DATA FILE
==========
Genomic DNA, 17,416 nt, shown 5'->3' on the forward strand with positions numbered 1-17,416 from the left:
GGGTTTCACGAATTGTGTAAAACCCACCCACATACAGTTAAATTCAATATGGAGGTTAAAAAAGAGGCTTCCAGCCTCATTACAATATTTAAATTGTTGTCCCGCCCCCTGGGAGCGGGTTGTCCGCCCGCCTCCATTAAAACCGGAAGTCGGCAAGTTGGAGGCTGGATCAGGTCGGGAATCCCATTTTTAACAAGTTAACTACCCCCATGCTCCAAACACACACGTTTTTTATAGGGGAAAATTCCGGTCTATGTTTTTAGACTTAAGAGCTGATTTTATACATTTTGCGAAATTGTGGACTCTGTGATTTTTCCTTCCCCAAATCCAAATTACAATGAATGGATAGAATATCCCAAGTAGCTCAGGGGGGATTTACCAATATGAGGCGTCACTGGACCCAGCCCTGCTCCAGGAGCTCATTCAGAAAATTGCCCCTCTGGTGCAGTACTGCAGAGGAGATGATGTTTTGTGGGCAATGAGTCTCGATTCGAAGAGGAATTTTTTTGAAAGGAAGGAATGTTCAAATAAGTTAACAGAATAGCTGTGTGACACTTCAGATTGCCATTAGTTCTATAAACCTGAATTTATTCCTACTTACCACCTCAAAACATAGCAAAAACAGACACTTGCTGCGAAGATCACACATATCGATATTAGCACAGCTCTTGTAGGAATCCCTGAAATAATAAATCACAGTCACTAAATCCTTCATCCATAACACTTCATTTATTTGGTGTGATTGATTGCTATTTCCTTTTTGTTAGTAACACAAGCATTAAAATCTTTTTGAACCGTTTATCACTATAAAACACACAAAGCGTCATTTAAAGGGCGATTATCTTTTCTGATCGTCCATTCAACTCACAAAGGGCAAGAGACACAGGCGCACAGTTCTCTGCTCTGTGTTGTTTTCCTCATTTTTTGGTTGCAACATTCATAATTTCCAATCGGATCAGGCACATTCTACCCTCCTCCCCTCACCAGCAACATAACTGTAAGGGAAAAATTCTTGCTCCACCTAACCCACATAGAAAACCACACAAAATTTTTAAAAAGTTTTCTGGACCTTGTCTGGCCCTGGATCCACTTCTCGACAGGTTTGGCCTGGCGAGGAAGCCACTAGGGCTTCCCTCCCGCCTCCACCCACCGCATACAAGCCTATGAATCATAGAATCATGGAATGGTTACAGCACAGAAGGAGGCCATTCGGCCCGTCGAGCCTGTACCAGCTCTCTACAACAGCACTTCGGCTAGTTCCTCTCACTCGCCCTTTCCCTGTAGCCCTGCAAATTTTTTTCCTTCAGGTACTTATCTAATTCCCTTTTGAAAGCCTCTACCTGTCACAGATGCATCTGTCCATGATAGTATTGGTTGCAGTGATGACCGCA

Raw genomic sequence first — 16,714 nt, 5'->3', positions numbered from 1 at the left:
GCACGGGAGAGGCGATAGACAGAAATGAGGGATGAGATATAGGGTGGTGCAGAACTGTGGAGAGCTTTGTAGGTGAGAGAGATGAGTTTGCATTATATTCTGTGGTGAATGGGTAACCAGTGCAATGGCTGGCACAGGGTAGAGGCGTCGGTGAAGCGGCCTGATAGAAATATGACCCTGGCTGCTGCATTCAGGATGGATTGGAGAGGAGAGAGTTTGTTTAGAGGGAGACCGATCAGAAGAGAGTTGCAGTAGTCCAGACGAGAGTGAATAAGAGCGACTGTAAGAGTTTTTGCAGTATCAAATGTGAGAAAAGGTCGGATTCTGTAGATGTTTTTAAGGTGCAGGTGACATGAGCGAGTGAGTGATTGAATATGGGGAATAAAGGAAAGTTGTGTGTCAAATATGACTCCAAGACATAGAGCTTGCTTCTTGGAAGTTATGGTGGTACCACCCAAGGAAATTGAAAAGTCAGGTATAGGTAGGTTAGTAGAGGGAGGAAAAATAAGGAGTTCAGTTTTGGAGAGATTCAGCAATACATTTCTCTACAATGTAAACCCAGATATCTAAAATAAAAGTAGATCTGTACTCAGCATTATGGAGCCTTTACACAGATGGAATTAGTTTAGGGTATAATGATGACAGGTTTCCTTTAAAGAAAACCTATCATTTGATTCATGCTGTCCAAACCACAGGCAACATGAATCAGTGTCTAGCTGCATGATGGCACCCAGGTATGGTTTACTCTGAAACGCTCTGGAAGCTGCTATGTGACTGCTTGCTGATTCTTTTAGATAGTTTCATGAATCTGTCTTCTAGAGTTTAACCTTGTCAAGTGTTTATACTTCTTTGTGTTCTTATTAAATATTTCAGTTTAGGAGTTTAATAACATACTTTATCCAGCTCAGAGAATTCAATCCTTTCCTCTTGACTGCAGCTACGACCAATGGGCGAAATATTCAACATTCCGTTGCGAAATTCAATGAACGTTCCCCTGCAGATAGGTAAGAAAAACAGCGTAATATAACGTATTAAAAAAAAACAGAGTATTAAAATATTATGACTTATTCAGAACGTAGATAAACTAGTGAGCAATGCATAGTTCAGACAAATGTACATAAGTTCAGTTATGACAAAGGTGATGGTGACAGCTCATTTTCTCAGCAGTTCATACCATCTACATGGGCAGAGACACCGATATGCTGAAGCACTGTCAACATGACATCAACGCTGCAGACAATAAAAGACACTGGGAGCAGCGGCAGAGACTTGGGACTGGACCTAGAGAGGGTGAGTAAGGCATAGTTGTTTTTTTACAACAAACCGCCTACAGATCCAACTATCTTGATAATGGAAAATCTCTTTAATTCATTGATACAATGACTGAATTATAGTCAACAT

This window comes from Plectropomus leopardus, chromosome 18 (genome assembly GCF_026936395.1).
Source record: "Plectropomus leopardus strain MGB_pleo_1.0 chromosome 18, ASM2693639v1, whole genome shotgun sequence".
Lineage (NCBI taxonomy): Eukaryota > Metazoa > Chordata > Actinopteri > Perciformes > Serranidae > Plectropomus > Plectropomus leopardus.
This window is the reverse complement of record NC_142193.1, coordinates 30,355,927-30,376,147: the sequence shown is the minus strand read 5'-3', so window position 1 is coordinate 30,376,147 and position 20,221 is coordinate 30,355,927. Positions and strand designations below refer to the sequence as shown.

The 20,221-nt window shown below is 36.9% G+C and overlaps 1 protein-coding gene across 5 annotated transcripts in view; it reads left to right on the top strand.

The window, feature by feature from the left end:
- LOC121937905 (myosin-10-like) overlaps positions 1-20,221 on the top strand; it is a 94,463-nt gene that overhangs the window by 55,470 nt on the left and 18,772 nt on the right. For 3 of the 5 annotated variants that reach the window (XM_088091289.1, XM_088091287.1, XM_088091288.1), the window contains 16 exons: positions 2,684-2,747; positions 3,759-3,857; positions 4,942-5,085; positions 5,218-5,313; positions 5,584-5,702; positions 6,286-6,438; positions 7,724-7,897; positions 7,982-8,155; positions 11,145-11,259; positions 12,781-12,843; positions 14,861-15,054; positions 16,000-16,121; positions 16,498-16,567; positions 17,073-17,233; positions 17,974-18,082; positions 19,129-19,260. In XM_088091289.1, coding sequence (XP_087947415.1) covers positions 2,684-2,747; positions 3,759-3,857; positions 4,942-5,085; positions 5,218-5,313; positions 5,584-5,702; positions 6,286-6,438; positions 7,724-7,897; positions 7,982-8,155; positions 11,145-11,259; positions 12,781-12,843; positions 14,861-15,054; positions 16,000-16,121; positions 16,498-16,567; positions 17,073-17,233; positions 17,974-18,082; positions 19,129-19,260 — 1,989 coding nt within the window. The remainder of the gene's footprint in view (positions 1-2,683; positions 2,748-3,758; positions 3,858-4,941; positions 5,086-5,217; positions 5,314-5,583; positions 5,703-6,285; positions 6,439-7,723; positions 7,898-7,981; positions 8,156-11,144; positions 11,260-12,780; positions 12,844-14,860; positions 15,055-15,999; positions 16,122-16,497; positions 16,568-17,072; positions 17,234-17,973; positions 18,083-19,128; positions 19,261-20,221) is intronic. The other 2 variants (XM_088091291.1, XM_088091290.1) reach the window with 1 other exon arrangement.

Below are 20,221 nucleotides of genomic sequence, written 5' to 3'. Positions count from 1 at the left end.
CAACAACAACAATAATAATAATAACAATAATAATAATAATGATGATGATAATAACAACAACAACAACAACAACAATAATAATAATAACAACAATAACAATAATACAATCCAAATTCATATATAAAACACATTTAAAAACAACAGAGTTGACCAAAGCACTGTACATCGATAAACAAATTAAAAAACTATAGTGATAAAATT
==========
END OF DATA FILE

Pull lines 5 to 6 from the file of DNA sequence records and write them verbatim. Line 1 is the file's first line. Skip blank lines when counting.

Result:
This window comes from Plectropomus leopardus, chromosome 18 (genome assembly GCF_026936395.1).
Source record: "Plectropomus leopardus strain MGB_pleo_1.0 chromosome 18, ASM2693639v1, whole genome shotgun sequence".